A change is necessary that turns the Catalan government to the Left (the post-COVID crisis will be hard) and that maintains the republican challenge that the sovereignty movement supposes, with independentists and self-determinists [He refers to the right to self-determination] of the Left collaborating within or inside/outside the government. The entry into Parliament of Vox and the rise of the far Right adds additional urgency to this shift to the left. Anti-fascism necessarily becomes a uniting and democratic attitude”.

Indeed, the union of the democrats and a left-wing project will be key to curbing the extreme right both in Catalonia and in the rest of Spain. The habitual complacency from the mainstream media (especially right-wing media) to the rise of Vox, despite the party's application and imitation of Donald Trump-like tactics certainly poses a serious danger.

It must also be remembered that the so-called ‘most progressive government in Spanish history’ is still a timid social-democratic government, with one wing of the PSOE nodding towards neoliberalism, while “Unidas Podemos” pursues social democracy. In any case, the government's measures are insufficient to combat the destruction that neoliberalism has wrought.

A significant example is the case of Cañada del Real in Madrid, where extreme poverty reigns that neither the Spanish government nor the Madrid city council seems able to solve. This humanitarian crisis has aroused strong feelings of outrage, with the UN special rapporteur on extreme poverty, Olivier De Schutter, who has accused the Spanish government of being “irresponsible” for “leaving children without electricity during the winter”.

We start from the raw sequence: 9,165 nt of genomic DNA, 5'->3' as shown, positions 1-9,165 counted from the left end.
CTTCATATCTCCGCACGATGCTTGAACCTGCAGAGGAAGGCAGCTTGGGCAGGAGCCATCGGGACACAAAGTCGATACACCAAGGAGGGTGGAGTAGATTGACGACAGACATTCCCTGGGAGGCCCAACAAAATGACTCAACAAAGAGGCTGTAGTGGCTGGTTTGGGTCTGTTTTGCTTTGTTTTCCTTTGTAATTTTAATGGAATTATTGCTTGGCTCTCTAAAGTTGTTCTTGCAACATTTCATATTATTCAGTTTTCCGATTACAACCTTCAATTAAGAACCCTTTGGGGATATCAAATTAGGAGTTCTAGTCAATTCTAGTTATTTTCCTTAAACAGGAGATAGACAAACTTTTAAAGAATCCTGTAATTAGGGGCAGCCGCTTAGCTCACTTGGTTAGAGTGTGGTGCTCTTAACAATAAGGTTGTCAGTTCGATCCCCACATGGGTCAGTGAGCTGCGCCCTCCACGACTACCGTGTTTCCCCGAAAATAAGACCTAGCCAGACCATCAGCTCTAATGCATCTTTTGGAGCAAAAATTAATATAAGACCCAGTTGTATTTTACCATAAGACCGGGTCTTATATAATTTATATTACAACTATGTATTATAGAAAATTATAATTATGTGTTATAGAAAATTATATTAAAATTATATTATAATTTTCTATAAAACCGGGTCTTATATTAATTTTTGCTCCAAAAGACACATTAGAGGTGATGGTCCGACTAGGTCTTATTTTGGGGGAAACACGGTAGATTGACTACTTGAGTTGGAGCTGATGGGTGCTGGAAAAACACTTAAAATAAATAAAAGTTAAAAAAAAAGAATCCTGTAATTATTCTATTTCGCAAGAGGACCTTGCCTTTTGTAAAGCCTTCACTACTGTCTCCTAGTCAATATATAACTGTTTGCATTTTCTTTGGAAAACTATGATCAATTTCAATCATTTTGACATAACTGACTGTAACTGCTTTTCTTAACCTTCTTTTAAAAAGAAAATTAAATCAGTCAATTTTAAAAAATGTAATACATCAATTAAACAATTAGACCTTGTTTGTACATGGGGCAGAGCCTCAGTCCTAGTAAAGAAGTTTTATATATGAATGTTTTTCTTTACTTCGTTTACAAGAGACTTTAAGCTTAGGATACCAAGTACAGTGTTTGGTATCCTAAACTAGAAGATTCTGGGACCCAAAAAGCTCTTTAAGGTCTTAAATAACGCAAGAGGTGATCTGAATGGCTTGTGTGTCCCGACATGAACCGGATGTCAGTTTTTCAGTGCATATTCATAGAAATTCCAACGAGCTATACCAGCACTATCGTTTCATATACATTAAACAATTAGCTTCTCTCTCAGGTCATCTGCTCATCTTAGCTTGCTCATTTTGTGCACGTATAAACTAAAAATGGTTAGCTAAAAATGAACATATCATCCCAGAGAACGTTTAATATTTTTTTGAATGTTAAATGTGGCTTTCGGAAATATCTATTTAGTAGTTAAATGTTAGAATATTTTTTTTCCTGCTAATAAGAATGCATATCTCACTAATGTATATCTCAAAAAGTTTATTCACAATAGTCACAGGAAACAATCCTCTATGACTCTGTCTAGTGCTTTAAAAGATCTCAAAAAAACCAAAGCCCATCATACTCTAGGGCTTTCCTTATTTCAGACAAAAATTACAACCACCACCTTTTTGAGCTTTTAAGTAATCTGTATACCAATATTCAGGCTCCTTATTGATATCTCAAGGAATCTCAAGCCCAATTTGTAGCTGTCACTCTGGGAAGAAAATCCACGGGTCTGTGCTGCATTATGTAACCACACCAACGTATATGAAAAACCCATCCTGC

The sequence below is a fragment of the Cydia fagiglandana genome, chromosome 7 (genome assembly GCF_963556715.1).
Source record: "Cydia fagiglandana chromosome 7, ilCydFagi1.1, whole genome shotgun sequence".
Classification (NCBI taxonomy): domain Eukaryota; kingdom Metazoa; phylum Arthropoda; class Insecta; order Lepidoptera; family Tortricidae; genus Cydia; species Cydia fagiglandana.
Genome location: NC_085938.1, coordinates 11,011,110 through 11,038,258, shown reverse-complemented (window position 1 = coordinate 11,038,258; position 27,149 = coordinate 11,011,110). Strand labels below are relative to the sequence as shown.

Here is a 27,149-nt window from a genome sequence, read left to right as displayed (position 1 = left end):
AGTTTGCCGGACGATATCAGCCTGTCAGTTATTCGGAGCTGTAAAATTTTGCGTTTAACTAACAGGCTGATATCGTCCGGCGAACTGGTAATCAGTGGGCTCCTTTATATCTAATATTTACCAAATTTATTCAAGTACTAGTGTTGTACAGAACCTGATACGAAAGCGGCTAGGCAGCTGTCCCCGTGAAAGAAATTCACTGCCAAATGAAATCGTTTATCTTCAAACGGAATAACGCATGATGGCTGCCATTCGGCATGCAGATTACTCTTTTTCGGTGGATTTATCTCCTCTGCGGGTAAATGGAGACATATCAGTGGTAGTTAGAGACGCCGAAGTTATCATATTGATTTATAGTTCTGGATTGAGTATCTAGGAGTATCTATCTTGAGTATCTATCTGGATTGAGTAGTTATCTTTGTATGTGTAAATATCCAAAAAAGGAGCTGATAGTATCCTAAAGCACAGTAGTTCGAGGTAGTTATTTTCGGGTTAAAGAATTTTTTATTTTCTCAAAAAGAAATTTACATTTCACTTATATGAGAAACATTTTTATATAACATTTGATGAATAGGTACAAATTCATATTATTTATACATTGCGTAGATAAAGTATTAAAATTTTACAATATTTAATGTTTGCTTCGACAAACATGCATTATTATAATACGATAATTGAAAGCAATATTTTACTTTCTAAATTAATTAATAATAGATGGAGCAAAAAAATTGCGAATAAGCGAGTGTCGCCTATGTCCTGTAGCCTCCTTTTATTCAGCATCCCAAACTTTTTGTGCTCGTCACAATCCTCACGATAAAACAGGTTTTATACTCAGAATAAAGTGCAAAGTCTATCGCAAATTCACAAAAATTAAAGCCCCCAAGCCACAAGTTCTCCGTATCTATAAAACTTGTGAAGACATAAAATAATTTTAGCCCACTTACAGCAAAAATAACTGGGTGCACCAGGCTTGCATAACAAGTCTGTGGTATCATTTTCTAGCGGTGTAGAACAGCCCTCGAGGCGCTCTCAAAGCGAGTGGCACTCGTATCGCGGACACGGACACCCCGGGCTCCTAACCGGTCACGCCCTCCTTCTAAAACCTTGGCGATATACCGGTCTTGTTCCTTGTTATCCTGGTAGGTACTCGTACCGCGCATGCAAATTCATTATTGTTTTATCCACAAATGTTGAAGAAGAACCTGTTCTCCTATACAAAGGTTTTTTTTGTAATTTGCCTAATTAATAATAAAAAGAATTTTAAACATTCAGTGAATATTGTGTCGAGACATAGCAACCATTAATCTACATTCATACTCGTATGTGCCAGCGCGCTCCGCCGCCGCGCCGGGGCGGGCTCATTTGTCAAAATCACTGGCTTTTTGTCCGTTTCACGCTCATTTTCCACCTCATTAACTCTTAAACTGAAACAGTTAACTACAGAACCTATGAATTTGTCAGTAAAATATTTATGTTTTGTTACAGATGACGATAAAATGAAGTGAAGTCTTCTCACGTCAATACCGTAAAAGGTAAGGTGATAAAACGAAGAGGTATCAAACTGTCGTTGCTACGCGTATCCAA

However, this does nothing to pacify the right-wing media who talk incessantly of a government formed by 'socialists' and 'communists'

It would be fair enough to conclude that the Spanish government continues to look more towards the elites than to social policies. However, this does nothing to pacify the right-wing media, who talk incessantly of a government formed by 'socialists' and 'communists'. Santiago Abascal, president of Vox, for example, accuses the government of collaborating with the former terrorist group ETA: “The social-communist and ETA government is an enemy of Liberty and the Nation.”

The right to information is in question, as are the liberal ideals of the Spanish constitution habitually violated in the interests of the deep state. Big democratic deficits undermine freedom of expression in Spain. The rapper Pablo Hasél was imprisoned after writing tweets and songs that "glorified terrorism” and included “insults against the Spanish monarchy and State institutions”. Amnesty International, after describing Hasél's imprisonment as “unfair and disproportionate”, recalled that “the European Court of Human Rights has already condemned Spain on three occasions for applying the crime of insults against the Spanish Crown”.

Images of the police arresting Hasél have generated a wave of protests that are again denounced by mainstream media, which often omits police violence and the public’s strong democratic support for the protesters from their account. As always, the media focuses on any violent episodes to discredit the protests.

As we already know, fear and crises in democracy are the perfect combinations to help fascism to grow. Before it’s too late, we must protect the precious asset that is democracy.